Justice Gorsuch was confirmed to the Supreme Court after a relatively quick and seamless confirmation process. Much went into this process, however, and even though these hearings have become more or less a formality, they are a process that involves much preparation and an extensive time commitment. Justice Gorsuch’s answers to questions were prototypical of recent confirmation hearings – where he evaded most of the substantive questions by declaring they dealt with issues he might have to face while on the Court.
Even though Justice Gorsuch is already confirmed, transcripts from the confirmation hearing are only now becoming available. The transcripts allow for a more rigorous analysis of the interactions between Gorsuch and the Senators on the Judiciary Committee and of the Senators’ views based on their questions and statements.
This was a particularly polarized confirmation hearing, which was typified by a confirmation vote almost entirely split along party lines. When looking at the tone of the prepared statements from the Senators on the Judiciary Committee this divide is readily apparent.
The graph below looks at the Senators’ sentiments and political preferences. The relative positivity and negativity of the sentiment in the Senators’ remarks are measured on the vertical axis, while the Senators’ liberal/conservative ideologies as measured by Govtrack.us are captured by the size of the circles associated with each Senator (the size increases with the Senators’ increasing conservatism).
As a caveat these sentiment measures only show the tone based on the words and do not necessarily measure the true sentiment associated each Senator’s speech. The sentiments are increasingly positive as the numbers rise. The reference line at .5 is the point of neutral sentiment. Also, Senator Kennedy is excluded because he has not served for a sufficient period to develop an ideology score.
There is a clear correlation in these data between the Senators’ sentiments and their ideologies (which could be surmised in advance). There are some deviations from this norm including Senator Whitehouse [D-RI] falling into the more positive sentiment camp.
To probe a bit deeper at the sentiments of different actors’ prepared remarks and written statements, here are the sentiment scores for five additional panelists including Professors Solum and Turley, attorneys Jeffrey Lamken and Neal Katyal, and Judge Tacha.
Perhaps not surprisingly, none of the aforementioned panelists had negative sentiment scores. Instead, the two with more neutral sentiments due to the tones of their wordings were Professor Solum and Neal Katyal. Professor Turley, Judge Tacha, and Jeffrey Lamken all had quite positive sentiments with Professor Turley giving remarks with the most positive sentiment of the bunch.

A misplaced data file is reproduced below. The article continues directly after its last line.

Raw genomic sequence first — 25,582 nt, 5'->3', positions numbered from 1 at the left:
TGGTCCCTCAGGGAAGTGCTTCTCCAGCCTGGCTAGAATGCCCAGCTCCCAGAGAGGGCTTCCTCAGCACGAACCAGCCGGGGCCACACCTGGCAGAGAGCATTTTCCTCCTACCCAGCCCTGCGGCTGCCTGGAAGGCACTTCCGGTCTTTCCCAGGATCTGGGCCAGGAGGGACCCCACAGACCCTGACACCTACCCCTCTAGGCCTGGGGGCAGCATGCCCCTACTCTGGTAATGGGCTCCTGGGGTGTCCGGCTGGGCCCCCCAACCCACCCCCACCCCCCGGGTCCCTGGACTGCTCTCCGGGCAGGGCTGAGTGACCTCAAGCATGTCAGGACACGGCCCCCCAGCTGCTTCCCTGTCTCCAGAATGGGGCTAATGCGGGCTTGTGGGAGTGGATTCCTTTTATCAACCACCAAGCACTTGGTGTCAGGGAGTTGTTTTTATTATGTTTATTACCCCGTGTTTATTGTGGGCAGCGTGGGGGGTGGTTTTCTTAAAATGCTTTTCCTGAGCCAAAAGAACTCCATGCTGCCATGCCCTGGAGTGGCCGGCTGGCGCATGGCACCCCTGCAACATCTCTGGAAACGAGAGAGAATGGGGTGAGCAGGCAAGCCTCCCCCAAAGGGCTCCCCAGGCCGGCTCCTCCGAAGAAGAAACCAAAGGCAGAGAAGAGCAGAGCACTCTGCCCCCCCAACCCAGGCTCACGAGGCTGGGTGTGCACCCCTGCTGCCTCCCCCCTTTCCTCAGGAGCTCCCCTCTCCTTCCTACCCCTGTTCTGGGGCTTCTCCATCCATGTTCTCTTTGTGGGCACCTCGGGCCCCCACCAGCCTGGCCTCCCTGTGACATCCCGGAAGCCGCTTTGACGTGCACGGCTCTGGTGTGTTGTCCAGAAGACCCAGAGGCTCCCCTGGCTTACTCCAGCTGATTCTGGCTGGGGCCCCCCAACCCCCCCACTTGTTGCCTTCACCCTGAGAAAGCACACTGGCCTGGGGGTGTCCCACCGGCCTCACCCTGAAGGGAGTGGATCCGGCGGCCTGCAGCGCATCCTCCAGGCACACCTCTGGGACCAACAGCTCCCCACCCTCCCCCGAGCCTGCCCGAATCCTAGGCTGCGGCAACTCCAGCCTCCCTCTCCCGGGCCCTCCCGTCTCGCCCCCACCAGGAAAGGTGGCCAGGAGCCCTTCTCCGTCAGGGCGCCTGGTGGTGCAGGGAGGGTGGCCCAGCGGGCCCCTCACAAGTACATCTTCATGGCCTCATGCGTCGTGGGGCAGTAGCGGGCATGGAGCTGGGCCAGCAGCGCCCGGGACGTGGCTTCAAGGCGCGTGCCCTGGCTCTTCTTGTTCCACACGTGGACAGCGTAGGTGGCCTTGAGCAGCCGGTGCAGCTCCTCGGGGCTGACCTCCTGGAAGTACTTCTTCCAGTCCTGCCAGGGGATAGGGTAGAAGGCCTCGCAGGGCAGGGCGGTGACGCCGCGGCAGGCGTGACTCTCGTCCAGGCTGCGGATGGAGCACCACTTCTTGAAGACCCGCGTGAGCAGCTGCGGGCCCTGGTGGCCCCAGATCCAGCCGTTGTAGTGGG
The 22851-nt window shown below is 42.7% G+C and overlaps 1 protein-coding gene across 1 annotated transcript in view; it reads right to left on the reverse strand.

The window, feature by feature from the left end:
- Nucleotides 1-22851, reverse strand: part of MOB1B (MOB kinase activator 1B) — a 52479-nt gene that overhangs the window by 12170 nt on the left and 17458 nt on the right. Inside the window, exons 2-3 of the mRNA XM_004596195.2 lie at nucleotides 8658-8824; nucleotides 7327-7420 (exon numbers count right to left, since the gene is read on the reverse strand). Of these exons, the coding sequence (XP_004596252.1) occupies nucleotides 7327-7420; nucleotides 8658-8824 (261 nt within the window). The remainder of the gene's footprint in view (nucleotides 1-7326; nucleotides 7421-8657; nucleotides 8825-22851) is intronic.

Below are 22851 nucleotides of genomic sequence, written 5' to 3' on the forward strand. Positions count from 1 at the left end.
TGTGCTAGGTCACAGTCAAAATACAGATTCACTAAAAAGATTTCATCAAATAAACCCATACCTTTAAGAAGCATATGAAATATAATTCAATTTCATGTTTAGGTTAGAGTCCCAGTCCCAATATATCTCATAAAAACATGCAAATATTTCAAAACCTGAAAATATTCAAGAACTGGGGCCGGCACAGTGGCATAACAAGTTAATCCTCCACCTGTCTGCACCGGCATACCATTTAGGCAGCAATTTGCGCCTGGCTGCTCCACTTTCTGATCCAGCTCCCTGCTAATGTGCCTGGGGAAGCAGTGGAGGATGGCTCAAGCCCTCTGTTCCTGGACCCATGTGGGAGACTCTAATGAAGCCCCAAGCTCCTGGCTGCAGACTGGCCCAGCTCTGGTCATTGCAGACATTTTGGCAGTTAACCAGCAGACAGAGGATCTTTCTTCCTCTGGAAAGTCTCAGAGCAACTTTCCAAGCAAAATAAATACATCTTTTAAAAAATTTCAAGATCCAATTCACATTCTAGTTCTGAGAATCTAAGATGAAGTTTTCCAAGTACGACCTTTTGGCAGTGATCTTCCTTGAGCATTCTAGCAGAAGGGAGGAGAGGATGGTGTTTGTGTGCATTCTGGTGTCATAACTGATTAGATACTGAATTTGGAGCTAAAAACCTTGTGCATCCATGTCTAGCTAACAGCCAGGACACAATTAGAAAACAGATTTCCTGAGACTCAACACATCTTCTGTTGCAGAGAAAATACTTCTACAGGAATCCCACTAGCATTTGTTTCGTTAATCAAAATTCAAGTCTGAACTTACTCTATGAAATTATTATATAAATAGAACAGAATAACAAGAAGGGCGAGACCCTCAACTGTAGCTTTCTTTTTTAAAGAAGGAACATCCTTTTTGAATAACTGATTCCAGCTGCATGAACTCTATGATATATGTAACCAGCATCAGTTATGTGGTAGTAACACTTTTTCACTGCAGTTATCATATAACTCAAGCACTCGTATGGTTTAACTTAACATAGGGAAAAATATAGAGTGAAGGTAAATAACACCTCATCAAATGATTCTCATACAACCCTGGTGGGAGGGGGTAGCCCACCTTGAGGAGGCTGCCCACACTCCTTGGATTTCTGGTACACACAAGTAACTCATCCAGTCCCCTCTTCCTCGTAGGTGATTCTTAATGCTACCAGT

The Senators words convey additional information not readily apparent in the tone of the remarks. This information can be discerned by their word choices as well as from the length of their remarks. First to the length of remarks. The following figure looks at the Senators’ total length of remarks as well as words per sentence. The color of the rectangles measure the words per sentence and the vertical axis relates to the total number of words in their statements.
There are two correlations of note in this figure. First there is a noticeable trend with longer overall remarks coinciding with more words per sentence. Second, the Senators with longer remarks tend to be the more liberal Senators. This makes sense if we assume that Senators who opposed Gorsuch’s confirmation would want to speak at greater length to explain their opposition. The relationship between overall length of remarks and words per sentence provides that Senators with longer remarks probably attempted to fit more substance into each sentence of their speeches.
The Senators also conveyed different messages based on the words they chose to include in their remarks. Along with the sentiment of the words, the Senators’ wording that had no associated sentiment also had meaning. The meaning is based on the concepts the Senators’ tried to convey. Below is a heat map based on the number of times the Senators said specific words.